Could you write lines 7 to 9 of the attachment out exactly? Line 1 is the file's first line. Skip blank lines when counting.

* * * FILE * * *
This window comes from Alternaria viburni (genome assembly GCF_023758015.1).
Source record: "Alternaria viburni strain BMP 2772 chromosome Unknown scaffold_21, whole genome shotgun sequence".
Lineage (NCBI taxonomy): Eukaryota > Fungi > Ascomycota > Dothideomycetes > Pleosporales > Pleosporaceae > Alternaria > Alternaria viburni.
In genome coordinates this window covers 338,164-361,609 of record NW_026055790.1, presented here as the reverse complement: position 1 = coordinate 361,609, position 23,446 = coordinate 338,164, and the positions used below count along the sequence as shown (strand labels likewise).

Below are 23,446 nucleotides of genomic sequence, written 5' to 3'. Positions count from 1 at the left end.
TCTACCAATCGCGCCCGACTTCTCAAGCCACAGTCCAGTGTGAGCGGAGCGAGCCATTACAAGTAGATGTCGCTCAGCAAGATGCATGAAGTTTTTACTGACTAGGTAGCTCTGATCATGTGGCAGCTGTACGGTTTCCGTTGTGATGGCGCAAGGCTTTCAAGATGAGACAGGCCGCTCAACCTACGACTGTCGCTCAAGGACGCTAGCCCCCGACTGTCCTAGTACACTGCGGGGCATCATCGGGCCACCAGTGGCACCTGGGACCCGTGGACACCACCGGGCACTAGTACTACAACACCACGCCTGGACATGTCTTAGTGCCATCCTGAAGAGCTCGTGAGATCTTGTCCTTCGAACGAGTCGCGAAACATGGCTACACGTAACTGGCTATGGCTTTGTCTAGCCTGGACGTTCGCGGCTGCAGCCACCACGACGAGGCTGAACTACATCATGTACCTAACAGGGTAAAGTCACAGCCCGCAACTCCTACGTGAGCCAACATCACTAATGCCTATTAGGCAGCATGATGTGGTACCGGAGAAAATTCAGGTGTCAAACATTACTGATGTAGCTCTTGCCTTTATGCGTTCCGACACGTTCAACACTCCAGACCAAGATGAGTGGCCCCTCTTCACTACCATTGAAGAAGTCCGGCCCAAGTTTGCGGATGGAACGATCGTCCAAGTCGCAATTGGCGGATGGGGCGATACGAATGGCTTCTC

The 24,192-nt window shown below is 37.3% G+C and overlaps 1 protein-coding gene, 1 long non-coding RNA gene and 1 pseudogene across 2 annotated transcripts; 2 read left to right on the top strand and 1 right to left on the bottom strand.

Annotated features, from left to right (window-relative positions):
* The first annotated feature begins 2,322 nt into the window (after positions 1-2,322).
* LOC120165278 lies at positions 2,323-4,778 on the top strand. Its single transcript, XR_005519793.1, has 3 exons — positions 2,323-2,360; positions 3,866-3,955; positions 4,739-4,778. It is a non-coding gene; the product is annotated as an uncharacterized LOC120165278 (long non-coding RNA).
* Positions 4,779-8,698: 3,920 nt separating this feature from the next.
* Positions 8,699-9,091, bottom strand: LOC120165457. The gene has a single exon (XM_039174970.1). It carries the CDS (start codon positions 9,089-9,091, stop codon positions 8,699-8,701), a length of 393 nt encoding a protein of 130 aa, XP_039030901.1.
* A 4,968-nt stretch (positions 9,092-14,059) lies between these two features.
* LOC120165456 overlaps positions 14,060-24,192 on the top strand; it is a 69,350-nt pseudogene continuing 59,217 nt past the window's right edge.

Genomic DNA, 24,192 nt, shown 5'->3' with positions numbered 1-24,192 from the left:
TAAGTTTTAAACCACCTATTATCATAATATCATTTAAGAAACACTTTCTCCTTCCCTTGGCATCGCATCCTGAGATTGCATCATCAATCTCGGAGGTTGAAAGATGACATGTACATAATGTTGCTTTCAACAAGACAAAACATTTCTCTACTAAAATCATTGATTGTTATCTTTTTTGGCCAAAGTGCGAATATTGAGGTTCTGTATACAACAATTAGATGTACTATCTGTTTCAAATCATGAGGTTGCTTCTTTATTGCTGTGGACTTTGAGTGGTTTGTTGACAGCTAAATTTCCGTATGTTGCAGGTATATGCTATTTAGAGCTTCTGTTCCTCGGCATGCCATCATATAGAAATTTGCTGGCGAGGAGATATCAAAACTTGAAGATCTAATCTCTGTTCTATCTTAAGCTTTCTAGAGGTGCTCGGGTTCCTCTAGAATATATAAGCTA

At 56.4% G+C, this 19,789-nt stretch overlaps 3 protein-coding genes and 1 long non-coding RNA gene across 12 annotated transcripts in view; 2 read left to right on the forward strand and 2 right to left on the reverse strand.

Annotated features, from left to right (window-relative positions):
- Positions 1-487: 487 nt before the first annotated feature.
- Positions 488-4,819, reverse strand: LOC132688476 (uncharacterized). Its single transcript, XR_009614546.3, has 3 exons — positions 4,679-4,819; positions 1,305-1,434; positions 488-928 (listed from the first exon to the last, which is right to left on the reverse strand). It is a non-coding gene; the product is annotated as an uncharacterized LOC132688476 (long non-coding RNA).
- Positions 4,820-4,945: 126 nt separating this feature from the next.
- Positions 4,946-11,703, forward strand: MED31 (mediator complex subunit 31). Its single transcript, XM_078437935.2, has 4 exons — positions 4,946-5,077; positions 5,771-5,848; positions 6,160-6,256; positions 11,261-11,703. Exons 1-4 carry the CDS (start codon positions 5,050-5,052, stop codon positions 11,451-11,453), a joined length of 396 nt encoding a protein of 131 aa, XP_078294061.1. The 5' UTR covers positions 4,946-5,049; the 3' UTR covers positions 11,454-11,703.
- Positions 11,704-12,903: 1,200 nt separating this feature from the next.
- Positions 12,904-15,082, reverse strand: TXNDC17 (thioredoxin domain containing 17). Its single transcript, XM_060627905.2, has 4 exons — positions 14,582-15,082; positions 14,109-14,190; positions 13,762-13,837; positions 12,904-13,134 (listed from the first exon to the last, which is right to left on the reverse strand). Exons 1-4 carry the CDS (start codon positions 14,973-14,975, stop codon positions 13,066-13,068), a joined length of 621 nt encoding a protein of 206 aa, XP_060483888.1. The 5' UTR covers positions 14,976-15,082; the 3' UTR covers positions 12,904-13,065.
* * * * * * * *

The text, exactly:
The 24,192-nt window shown below is 37.3% G+C and overlaps 1 protein-coding gene, 1 long non-coding RNA gene and 1 pseudogene across 2 annotated transcripts; 2 read left to right on the top strand and 1 right to left on the bottom strand.

Annotated features, from left to right (window-relative positions):
* The first annotated feature begins 2,322 nt into the window (after positions 1-2,322).